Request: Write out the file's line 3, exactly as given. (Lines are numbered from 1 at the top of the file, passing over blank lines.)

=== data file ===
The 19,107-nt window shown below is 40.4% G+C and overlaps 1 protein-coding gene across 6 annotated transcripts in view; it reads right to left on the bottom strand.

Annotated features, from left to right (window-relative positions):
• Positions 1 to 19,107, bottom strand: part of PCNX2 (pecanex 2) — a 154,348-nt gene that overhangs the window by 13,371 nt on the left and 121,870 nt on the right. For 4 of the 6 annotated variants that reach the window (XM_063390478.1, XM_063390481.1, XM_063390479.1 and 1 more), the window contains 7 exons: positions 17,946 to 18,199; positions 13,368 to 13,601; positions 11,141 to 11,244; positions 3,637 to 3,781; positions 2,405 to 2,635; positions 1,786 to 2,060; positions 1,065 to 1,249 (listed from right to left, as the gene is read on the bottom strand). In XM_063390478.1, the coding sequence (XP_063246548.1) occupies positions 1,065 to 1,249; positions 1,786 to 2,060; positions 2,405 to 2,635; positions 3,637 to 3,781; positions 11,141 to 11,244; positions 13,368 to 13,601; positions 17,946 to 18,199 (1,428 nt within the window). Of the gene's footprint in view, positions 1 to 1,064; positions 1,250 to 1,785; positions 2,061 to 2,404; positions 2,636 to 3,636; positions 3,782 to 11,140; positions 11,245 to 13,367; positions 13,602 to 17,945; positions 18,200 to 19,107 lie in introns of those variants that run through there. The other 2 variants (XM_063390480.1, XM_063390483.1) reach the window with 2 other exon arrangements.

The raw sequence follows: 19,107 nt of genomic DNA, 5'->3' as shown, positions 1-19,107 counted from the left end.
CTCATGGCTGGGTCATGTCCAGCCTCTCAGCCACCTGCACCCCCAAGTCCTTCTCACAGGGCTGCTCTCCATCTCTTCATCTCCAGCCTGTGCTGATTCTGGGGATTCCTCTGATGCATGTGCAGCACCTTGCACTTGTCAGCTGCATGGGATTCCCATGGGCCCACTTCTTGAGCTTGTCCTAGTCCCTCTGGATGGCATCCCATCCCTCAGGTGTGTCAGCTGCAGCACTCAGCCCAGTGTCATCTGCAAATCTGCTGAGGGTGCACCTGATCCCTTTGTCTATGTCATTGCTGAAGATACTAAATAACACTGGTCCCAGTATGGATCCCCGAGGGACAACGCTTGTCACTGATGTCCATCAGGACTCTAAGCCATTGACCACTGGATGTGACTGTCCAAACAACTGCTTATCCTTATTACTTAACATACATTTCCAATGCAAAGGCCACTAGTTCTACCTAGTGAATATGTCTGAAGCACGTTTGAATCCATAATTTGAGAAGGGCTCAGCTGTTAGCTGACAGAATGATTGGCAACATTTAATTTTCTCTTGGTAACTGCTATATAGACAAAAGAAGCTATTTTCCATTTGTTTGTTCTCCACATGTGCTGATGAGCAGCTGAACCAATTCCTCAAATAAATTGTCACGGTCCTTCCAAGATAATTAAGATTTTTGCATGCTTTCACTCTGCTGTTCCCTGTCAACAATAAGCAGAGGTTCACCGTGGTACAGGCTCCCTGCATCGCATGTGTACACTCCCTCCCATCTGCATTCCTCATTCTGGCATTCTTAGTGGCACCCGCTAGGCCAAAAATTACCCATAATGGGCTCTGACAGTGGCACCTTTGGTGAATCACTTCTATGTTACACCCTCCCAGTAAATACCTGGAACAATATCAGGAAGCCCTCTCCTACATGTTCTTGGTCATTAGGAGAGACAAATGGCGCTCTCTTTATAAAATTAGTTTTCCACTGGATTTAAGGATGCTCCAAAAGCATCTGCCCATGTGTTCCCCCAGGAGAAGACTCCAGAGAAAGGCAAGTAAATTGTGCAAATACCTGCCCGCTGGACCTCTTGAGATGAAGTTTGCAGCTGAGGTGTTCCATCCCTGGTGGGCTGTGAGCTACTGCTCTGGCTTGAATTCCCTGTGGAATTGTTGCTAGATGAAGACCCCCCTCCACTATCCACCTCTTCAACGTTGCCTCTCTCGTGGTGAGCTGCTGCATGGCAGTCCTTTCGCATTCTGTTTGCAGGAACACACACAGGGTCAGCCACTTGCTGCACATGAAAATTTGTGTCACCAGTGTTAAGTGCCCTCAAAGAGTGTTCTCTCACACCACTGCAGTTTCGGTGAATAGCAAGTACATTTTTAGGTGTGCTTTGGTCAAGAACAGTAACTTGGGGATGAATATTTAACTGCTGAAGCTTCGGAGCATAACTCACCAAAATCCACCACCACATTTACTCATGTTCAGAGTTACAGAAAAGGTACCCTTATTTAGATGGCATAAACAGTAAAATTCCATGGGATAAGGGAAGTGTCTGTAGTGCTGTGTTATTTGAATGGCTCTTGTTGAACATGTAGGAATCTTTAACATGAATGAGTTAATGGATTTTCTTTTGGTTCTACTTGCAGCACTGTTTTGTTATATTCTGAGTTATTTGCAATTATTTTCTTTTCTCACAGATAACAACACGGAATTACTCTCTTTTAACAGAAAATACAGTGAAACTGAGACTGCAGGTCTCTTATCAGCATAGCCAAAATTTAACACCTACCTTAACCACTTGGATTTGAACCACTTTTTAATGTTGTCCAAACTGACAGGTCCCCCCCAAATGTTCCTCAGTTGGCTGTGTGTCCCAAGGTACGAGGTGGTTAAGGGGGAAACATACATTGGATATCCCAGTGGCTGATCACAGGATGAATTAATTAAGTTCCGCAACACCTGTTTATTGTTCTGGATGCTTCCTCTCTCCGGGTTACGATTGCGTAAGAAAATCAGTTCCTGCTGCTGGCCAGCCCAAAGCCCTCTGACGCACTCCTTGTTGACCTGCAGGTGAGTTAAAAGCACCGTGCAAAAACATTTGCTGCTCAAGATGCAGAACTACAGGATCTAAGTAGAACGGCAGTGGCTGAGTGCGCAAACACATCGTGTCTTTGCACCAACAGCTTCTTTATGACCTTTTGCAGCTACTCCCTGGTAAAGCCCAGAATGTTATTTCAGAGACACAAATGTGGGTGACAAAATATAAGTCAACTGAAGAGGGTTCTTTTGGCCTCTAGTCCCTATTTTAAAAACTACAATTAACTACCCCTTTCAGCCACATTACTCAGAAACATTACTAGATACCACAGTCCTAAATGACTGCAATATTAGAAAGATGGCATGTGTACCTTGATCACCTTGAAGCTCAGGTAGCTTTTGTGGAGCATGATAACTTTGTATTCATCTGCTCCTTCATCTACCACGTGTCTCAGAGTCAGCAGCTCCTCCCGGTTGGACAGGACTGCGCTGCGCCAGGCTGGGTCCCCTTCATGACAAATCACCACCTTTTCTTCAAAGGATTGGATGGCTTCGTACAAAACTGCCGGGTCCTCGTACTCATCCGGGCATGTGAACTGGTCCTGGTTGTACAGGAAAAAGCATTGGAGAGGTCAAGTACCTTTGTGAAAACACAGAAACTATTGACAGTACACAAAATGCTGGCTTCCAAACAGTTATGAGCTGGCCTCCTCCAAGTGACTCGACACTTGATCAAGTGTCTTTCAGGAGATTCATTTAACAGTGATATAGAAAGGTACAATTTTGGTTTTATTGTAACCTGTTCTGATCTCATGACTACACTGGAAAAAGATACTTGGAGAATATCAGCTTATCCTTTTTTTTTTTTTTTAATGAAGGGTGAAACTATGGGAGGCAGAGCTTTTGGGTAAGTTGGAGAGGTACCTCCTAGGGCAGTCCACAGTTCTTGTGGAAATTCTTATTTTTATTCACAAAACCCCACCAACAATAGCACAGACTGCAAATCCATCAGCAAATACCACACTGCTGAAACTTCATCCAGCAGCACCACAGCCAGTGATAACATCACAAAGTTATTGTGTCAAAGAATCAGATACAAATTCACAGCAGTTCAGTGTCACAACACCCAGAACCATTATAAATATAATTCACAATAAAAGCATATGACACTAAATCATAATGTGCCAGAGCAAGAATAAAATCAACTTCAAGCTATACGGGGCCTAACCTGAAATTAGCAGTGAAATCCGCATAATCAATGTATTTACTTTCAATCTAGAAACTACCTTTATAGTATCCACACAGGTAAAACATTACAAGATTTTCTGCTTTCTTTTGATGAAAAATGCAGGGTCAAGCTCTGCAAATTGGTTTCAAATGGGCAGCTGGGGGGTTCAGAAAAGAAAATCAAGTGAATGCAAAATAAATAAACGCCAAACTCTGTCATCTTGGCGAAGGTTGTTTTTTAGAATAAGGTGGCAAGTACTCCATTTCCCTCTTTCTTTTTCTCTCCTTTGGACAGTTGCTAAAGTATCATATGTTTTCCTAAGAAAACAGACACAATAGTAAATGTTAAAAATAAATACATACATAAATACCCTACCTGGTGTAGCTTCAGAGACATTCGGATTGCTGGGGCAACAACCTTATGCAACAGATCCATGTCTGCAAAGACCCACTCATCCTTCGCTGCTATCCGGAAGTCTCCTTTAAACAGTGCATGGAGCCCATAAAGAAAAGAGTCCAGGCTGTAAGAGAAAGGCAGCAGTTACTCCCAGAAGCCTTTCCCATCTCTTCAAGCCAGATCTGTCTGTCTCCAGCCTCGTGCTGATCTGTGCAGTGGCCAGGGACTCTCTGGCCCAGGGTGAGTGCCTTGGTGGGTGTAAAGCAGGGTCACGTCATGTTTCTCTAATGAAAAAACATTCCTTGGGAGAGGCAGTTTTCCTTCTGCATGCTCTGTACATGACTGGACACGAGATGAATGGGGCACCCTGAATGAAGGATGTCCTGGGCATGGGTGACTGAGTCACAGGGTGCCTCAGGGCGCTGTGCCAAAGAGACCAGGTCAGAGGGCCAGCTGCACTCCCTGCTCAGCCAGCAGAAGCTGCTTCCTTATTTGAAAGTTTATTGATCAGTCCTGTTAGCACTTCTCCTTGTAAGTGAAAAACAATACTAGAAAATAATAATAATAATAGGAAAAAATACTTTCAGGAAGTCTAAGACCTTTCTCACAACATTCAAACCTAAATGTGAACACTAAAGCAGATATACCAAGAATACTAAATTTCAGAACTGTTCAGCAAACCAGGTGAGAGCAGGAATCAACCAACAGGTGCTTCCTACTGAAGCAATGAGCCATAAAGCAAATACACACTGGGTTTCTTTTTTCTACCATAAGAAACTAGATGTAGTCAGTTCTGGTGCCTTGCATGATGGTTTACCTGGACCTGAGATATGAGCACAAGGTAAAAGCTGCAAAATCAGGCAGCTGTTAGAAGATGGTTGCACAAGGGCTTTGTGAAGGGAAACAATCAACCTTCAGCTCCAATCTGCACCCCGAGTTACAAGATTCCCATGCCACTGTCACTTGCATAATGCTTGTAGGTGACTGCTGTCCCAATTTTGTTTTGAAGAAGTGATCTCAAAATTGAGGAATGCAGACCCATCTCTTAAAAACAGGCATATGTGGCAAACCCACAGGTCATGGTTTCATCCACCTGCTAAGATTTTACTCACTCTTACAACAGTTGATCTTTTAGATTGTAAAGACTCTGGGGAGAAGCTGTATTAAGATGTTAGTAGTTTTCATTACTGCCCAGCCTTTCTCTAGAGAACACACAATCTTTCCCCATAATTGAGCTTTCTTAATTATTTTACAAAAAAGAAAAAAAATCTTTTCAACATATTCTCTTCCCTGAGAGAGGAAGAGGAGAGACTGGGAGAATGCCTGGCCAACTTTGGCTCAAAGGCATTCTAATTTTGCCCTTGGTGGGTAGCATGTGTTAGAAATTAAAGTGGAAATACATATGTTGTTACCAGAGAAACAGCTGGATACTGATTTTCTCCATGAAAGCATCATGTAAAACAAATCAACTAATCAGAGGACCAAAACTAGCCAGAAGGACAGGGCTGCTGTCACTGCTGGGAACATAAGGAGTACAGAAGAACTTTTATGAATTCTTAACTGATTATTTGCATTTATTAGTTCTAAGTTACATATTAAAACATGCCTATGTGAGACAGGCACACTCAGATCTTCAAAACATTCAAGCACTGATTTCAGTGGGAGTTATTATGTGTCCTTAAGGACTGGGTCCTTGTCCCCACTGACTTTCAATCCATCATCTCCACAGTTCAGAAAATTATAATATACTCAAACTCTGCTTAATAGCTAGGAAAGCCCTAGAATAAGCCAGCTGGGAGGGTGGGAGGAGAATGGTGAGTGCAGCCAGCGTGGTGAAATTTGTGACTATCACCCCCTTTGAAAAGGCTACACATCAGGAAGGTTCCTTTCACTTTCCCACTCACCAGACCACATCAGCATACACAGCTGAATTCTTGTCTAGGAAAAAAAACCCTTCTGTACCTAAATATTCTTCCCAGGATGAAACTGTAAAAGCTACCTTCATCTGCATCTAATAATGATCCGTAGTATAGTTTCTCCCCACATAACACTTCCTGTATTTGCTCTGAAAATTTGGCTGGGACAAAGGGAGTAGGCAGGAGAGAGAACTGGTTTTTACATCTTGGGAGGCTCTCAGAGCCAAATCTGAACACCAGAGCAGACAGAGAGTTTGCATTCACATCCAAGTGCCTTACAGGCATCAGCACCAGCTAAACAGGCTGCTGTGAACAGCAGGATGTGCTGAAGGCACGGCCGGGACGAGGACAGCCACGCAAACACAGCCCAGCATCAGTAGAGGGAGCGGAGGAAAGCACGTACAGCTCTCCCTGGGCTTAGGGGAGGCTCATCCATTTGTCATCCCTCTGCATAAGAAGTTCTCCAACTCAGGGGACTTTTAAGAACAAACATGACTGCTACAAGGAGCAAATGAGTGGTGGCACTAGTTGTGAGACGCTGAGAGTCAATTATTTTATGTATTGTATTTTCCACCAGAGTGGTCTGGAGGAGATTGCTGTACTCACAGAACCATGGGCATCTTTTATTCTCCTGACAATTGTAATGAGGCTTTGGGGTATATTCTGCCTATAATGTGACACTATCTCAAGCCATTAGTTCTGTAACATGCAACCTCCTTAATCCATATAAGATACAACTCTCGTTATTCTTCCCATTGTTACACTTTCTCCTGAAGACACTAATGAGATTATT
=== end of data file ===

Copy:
• Positions 1 to 19,107, bottom strand: part of PCNX2 (pecanex 2) — a 154,348-nt gene that overhangs the window by 13,371 nt on the left and 121,870 nt on the right. For 4 of the 6 annotated variants that reach the window (XM_063390478.1, XM_063390481.1, XM_063390479.1 and 1 more), the window contains 7 exons: positions 17,946 to 18,199; positions 13,368 to 13,601; positions 11,141 to 11,244; positions 3,637 to 3,781; positions 2,405 to 2,635; positions 1,786 to 2,060; positions 1,065 to 1,249 (listed from right to left, as the gene is read on the bottom strand). In XM_063390478.1, the coding sequence (XP_063246548.1) occupies positions 1,065 to 1,249; positions 1,786 to 2,060; positions 2,405 to 2,635; positions 3,637 to 3,781; positions 11,141 to 11,244; positions 13,368 to 13,601; positions 17,946 to 18,199 (1,428 nt within the window). Of the gene's footprint in view, positions 1 to 1,064; positions 1,250 to 1,785; positions 2,061 to 2,404; positions 2,636 to 3,636; positions 3,782 to 11,140; positions 11,245 to 13,367; positions 13,602 to 17,945; positions 18,200 to 19,107 lie in introns of those variants that run through there. The other 2 variants (XM_063390480.1, XM_063390483.1) reach the window with 2 other exon arrangements.